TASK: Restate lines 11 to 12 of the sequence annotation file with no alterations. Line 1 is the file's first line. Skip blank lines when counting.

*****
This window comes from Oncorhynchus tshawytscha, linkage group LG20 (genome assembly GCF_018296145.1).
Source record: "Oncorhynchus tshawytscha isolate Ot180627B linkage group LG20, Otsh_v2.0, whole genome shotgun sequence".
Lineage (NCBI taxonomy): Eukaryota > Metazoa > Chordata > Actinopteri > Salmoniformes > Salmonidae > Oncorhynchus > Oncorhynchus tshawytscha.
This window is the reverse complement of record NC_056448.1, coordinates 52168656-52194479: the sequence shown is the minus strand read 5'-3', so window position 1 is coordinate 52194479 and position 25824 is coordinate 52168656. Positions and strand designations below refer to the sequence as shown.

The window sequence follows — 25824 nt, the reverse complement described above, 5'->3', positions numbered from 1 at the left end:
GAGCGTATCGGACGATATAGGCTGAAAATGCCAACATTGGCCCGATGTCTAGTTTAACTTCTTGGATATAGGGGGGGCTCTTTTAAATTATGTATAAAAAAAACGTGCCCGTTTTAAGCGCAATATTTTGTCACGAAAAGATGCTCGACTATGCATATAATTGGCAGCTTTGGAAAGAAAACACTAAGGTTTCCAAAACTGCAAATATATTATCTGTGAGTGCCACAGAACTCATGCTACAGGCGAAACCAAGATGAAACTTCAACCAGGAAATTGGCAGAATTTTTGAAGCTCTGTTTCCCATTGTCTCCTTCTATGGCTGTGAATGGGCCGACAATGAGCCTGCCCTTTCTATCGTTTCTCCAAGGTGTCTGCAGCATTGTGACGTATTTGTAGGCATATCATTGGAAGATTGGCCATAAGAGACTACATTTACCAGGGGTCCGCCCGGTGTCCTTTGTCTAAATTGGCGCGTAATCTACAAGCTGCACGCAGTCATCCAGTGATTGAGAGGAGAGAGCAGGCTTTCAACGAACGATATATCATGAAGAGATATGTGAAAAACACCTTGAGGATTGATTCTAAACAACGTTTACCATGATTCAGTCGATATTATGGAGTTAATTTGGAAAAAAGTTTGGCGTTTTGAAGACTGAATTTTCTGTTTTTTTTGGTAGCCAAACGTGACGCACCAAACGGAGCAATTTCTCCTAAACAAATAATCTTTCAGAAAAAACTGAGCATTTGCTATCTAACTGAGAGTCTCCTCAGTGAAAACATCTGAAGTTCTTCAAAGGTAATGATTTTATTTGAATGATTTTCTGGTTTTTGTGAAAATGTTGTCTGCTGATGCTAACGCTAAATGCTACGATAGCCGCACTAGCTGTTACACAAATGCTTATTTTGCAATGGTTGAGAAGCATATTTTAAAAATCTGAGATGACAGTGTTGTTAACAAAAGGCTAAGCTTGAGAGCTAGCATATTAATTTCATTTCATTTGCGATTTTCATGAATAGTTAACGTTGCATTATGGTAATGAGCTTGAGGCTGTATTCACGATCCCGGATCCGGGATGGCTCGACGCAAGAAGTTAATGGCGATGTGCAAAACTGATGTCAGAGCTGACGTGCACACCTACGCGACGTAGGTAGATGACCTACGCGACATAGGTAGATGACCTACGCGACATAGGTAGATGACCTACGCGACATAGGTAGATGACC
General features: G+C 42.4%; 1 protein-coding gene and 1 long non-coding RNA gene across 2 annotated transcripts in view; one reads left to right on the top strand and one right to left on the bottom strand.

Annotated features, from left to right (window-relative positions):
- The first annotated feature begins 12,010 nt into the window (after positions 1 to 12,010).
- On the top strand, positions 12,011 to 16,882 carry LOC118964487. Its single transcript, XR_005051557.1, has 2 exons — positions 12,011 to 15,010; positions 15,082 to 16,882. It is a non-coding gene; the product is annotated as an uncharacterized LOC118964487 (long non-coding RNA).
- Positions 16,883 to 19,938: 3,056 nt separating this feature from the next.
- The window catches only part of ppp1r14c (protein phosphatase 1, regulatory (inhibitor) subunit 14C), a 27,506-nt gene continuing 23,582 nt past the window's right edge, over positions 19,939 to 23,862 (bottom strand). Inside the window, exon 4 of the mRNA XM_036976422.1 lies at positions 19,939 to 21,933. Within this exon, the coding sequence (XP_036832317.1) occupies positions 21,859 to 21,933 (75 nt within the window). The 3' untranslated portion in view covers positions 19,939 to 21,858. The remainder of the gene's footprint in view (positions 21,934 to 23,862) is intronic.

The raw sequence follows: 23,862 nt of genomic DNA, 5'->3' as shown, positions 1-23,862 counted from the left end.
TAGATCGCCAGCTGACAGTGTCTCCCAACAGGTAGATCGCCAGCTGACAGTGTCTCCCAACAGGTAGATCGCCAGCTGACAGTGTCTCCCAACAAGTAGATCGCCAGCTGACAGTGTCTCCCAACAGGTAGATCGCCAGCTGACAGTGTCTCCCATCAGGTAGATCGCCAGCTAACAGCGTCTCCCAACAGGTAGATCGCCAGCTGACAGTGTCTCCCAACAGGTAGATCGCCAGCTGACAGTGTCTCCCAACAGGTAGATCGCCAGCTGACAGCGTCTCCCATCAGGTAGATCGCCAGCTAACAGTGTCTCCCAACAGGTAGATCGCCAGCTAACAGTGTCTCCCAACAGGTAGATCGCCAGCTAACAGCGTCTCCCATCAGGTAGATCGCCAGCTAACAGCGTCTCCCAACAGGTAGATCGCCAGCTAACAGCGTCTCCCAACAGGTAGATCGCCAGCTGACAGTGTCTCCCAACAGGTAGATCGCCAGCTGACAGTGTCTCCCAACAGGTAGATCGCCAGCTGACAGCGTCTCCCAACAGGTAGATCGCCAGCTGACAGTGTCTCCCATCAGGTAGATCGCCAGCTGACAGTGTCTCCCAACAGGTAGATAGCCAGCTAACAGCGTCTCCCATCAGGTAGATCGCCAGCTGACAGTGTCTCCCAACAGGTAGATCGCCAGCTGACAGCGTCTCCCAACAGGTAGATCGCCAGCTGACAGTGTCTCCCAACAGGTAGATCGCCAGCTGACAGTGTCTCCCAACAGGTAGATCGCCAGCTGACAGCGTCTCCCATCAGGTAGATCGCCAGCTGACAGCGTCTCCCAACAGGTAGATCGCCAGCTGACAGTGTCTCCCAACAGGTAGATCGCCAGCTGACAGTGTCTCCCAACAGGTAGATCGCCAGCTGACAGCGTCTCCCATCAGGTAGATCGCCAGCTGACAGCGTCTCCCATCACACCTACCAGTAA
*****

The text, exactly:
- Positions 16,883 to 19,938: 3,056 nt separating this feature from the next.
- The window catches only part of ppp1r14c (protein phosphatase 1, regulatory (inhibitor) subunit 14C), a 27,506-nt gene continuing 23,582 nt past the window's right edge, over positions 19,939 to 23,862 (bottom strand). Inside the window, exon 4 of the mRNA XM_036976422.1 lies at positions 19,939 to 21,933. Within this exon, the coding sequence (XP_036832317.1) occupies positions 21,859 to 21,933 (75 nt within the window). The 3' untranslated portion in view covers positions 19,939 to 21,858. The remainder of the gene's footprint in view (positions 21,934 to 23,862) is intronic.